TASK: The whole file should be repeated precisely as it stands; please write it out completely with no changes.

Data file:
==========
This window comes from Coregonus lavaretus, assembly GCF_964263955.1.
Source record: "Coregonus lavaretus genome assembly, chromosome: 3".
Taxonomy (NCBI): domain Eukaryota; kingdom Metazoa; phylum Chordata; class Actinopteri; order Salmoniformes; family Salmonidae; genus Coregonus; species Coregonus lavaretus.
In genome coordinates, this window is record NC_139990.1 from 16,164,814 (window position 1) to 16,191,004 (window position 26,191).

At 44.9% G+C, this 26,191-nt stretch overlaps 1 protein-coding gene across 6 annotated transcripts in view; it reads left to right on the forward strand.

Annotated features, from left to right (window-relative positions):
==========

This window comes from Coregonus lavaretus, assembly GCF_964263955.1.
Source record: "Coregonus lavaretus genome assembly, chromosome: 3".
Taxonomy (NCBI): domain Eukaryota; kingdom Metazoa; phylum Chordata; class Actinopteri; order Salmoniformes; family Salmonidae; genus Coregonus; species Coregonus lavaretus.
In genome coordinates, this window is record NC_139990.1 from 16,164,814 (window position 1) to 16,191,004 (window position 26,191).

At 44.9% G+C, this 26,191-nt stretch overlaps 1 protein-coding gene across 6 annotated transcripts in view; it reads left to right on the forward strand.

Annotated features, from left to right (window-relative positions):